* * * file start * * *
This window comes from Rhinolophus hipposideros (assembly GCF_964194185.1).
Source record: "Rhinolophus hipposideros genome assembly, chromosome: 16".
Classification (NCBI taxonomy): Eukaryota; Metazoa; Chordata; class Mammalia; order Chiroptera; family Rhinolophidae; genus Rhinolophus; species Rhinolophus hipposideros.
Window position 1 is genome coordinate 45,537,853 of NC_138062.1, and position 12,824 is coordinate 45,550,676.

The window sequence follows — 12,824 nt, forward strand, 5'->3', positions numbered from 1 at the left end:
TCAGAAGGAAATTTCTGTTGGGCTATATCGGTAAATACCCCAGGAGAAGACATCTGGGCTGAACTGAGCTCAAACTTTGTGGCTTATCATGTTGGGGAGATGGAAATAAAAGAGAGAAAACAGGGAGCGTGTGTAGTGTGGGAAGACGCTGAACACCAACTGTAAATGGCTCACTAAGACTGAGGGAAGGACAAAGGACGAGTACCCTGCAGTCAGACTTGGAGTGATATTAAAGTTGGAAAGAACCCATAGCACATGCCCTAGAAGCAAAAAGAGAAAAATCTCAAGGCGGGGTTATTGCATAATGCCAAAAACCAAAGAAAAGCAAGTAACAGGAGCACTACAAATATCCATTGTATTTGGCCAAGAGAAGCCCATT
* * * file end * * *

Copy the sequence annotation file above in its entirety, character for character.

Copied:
This window comes from Rhinolophus hipposideros (assembly GCF_964194185.1).
Source record: "Rhinolophus hipposideros genome assembly, chromosome: 16".
Classification (NCBI taxonomy): Eukaryota; Metazoa; Chordata; class Mammalia; order Chiroptera; family Rhinolophidae; genus Rhinolophus; species Rhinolophus hipposideros.
Window position 1 is genome coordinate 45,537,853 of NC_138062.1, and position 12,824 is coordinate 45,550,676.

The window sequence follows — 12,824 nt, forward strand, 5'->3', positions numbered from 1 at the left end:
TCAGAAGGAAATTTCTGTTGGGCTATATCGGTAAATACCCCAGGAGAAGACATCTGGGCTGAACTGAGCTCAAACTTTGTGGCTTATCATGTTGGGGAGATGGAAATAAAAGAGAGAAAACAGGGAGCGTGTGTAGTGTGGGAAGACGCTGAACACCAACTGTAAATGGCTCACTAAGACTGAGGGAAGGACAAAGGACGAGTACCCTGCAGTCAGACTTGGAGTGATATTAAAGTTGGAAAGAACCCATAGCACATGCCCTAGAAGCAAAAAGAGAAAAATCTCAAGGCGGGGTTATTGCATAATGCCAAAAACCAAAGAAAAGCAAGTAACAGGAGCACTACAAATATCCATTGTATTTGGCCAAGAGAAGCCCATT